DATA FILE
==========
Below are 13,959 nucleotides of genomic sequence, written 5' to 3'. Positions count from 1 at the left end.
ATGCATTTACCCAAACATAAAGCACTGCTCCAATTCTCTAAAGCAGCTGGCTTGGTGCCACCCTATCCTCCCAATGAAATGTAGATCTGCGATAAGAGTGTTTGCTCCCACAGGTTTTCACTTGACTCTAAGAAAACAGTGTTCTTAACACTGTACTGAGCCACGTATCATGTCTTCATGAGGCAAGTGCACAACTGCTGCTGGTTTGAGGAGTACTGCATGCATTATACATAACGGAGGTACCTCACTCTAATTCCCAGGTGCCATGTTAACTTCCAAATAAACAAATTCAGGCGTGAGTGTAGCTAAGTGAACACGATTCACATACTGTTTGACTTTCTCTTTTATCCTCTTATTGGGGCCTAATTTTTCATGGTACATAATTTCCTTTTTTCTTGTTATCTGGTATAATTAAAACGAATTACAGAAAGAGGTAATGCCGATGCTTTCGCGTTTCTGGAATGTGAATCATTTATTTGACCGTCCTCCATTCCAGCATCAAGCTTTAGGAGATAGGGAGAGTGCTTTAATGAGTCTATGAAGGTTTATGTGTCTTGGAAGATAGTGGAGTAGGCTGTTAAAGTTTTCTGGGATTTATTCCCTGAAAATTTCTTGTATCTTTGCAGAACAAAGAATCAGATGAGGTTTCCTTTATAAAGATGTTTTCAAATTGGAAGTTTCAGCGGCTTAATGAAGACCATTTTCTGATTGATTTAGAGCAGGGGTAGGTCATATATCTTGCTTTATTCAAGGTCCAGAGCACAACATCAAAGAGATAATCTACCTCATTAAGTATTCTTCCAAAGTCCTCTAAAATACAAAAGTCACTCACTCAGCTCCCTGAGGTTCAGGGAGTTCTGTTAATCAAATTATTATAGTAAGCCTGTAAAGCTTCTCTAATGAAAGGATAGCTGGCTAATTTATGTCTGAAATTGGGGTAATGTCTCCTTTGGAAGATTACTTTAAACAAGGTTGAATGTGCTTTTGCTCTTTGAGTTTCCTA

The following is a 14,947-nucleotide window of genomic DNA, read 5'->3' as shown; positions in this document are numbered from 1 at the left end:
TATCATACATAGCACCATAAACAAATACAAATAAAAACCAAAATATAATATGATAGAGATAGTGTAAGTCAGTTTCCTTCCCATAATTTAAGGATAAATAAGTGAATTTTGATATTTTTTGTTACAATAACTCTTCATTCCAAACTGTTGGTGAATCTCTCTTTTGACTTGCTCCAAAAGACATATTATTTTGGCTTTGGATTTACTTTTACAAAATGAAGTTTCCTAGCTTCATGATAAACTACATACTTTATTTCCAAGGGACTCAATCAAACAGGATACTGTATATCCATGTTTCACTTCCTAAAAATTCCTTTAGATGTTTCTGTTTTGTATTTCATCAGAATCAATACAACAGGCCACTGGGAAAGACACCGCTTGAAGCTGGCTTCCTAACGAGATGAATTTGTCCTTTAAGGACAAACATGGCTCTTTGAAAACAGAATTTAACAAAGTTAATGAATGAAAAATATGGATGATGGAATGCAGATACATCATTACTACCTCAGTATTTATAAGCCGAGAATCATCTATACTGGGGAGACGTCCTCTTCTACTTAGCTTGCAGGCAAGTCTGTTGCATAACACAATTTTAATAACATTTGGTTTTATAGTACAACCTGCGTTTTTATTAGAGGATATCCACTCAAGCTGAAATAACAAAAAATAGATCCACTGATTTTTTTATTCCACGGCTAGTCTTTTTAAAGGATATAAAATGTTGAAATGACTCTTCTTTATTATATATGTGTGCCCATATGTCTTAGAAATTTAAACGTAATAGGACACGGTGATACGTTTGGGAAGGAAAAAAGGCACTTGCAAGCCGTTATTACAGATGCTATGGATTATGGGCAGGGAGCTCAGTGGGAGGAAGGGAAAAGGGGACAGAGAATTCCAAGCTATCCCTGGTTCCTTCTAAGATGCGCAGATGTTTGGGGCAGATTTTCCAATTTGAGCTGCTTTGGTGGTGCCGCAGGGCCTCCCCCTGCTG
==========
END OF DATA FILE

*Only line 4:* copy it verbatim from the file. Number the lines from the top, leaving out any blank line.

TATCATACATAGCACCATAAACAAATACAAATAAAAACCAAAATATAATATGATAGAGATAGTGTAAGTCAGTTTCCTTCCCATAATTTAAGGATAAATAAGTGAATTTTGATATTTTTTGTTACAATAACTCTTCATTCCAAACTGTTGGTGAATCTCTCTTTTGACTTGCTCCAAAAGACATATTATTTTGGCTTTGGATTTACTTTTACAAAATGAAGTTTCCTAGCTTCATGATAAACTACATACTTTATTTCCAAGGGACTCAATCAAACAGGATACTGTATATCCATGTTTCACTTCCTAAAAATTCCTTTAGATGTTTCTGTTTTGTATTTCATCAGAATCAATACAACAGGCCACTGGGAAAGACACCGCTTGAAGCTGGCTTCCTAACGAGATGAATTTGTCCTTTAAGGACAAACATGGCTCTTTGAAAACAGAATTTAACAAAGTTAATGAATGAAAAATATGGATGATGGAATGCAGATACATCATTACTACCTCAGTATTTATAAGCCGAGAATCATCTATACTGGGGAGACGTCCTCTTCTACTTAGCTTGCAGGCAAGTCTGTTGCATAACACAATTTTAATAACATTTGGTTTTATAGTACAACCTGCGTTTTTATTAGAGGATATCCACTCAAGCTGAAATAACAAAAAATAGATCCACTGATTTTTTTATTCCACGGCTAGTCTTTTTAAAGGATATAAAATGTTGAAATGACTCTTCTTTATTATATATGTGTGCCCATATGTCTTAGAAATTTAAACGTAATAGGACACGGTGATACGTTTGGGAAGGAAAAAAGGCACTTGCAAGCCGTTATTACAGATGCTATGGATTATGGGCAGGGAGCTCAGTGGGAGGAAGGGAAAAGGGGACAGAGAATTCCAAGCTATCCCTGGTTCCTTCTAAGATGCGCAGATGTTTGGGGCAGATTTTCCAATTTGAGCTGCTTTGGTGGTGCCGCAGGGCCTCCCCCTGCTG